The Gossip Girl ‘Secret’ App Is About To Bring Back-biting To A Phone Near You

Anonymous social networking app Secret allows you to whistle blow and share secrets with friends. And it's coming to the UK


by Sophie Cullinane |
Published on

An anonymous social networking app called Secret is launching in the UK, Ireland, Australia and New Zealand today and, if its success in the US is anything to go by, it’s probably arrive on a phone near you. The bad news is, the Secret app scores highly on the creepy monitor allowing users to share short text messages or image posts with their wider social network (that means your online friends and friends of friends), but without revealing who wrote each update. Which sounds like a recipe for mean, Gossip Girl-style rumour spreading – without any risk of being caught.

The Secret app works by scanning you address book and showing your updates to a subsection of friends and friends of friends. Because the app allows you to remain completely anonymous, the iPhone and Android app allows users to post updates ranging from whistleblowing unjust employers, emotional confessions to – more likely – cruel gossip about their pals.

Chrys Bader-Wechseler described the launch to the Guardian: ‘We launched in the US three months ago, on January 30, and we've been testing the waters, making sure that Secret is nice and polished. We decided that the next logical step was to open the doors to the UK, and we're doing that on Monday. Once we made it a broadcast app, rather than just messaging, made it a stream, and made it so that you could connect with all your contacts, it took off.’

Because the app doesn’t disclose your number, the app has been used by lots of employees in America to break secrets about the companies they work for. In April, Nike was forced to deny rumours which started on Secret that the ‘douchebag execs’ were about to fire the entire development team behind Fuelband. New York Magazine also published an interview with a woman after she shared a story on Secret about the fact that her company was brought by Google, who then hired all the male staff on her team and let her go.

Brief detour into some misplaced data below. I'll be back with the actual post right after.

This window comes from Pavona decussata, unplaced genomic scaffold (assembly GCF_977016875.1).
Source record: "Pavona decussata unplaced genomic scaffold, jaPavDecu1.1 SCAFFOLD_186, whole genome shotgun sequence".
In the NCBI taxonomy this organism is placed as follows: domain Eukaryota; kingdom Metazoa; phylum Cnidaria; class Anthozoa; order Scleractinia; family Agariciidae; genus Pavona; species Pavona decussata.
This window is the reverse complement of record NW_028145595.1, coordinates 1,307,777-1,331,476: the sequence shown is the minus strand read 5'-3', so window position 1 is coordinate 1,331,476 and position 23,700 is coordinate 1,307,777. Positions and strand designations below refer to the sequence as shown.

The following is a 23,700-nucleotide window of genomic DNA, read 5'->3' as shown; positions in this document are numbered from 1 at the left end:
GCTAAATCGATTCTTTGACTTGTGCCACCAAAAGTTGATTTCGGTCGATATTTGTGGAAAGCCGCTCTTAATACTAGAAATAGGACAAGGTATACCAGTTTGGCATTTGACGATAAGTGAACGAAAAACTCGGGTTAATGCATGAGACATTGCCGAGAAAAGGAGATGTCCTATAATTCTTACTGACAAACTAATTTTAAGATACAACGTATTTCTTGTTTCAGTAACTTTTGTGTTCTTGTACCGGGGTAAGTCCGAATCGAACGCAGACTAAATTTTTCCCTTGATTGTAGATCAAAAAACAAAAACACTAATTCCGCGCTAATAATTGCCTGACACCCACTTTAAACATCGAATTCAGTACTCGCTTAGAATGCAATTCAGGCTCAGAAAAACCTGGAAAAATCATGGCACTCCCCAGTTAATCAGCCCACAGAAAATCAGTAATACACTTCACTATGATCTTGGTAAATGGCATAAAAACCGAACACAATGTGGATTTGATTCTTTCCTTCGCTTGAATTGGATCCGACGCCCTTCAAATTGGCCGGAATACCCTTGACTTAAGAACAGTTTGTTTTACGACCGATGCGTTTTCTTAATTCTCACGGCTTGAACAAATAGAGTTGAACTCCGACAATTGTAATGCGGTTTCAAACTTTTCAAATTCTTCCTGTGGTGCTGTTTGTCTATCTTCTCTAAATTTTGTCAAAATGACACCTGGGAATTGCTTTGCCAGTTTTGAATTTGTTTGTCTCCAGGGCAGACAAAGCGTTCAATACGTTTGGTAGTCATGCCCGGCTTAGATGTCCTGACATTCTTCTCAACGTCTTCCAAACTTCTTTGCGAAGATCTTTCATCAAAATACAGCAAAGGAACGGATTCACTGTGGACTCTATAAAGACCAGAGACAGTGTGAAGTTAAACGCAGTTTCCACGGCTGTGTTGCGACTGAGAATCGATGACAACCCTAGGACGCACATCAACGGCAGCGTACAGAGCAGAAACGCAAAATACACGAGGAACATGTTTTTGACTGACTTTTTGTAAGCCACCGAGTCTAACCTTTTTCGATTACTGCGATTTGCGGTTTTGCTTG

App develop Chrys likes the element of the app, but still insists that the real function of the app is to spread ‘smaller’, more personal stories. He explained: ‘I'm proud of shared secrets like the Nike and Google+ stories, but the ones that have been really impressive for me personally have been those from people struggling with panic, anxiety or depression. The support in the comments is brilliant, and it's not just emotional… there's been a lot of different types of information exchanged, with people sharing information of good doctors in their area.’

Yeah…we think it’s only a hop skip and a jump from ‘sharing information about good doctors’ to ‘sharing information about that girl I slept with last night’. You’ve been warned people.

Follow Sophie on Twitter @sophiecullinane

This article originally appeared on The Debrief.

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